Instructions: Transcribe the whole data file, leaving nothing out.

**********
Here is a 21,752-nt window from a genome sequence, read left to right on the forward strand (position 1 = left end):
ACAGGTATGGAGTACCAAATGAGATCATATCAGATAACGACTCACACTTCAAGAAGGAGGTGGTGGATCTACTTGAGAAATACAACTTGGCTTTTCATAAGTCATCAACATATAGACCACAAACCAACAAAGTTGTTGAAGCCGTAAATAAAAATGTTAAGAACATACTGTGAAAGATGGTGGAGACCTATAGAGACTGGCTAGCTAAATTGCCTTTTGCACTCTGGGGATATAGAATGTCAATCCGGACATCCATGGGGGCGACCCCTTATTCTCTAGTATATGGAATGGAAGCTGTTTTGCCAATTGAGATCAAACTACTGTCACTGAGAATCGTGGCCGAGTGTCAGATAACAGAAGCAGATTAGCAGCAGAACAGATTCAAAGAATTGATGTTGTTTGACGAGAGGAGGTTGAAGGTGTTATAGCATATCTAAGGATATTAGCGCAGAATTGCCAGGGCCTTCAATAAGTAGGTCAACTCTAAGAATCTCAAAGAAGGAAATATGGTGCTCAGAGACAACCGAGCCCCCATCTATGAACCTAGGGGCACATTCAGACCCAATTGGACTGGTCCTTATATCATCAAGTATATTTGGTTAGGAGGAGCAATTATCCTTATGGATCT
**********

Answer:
Here is a 21,752-nt window from a genome sequence, read left to right on the forward strand (position 1 = left end):
ACAGGTATGGAGTACCAAATGAGATCATATCAGATAACGACTCACACTTCAAGAAGGAGGTGGTGGATCTACTTGAGAAATACAACTTGGCTTTTCATAAGTCATCAACATATAGACCACAAACCAACAAAGTTGTTGAAGCCGTAAATAAAAATGTTAAGAACATACTGTGAAAGATGGTGGAGACCTATAGAGACTGGCTAGCTAAATTGCCTTTTGCACTCTGGGGATATAGAATGTCAATCCGGACATCCATGGGGGCGACCCCTTATTCTCTAGTATATGGAATGGAAGCTGTTTTGCCAATTGAGATCAAACTACTGTCACTGAGAATCGTGGCCGAGTGTCAGATAACAGAAGCAGATTAGCAGCAGAACAGATTCAAAGAATTGATGTTGTTTGACGAGAGGAGGTTGAAGGTGTTATAGCATATCTAAGGATATTAGCGCAGAATTGCCAGGGCCTTCAATAAGTAGGTCAACTCTAAGAATCTCAAAGAAGGAAATATGGTGCTCAGAGACAACCGAGCCCCCATCTATGAACCTAGGGGCACATTCAGACCCAATTGGACTGGTCCTTATATCATCAAGTATATTTGGTTAGGAGGAGCAATTATCCTTATGGATCT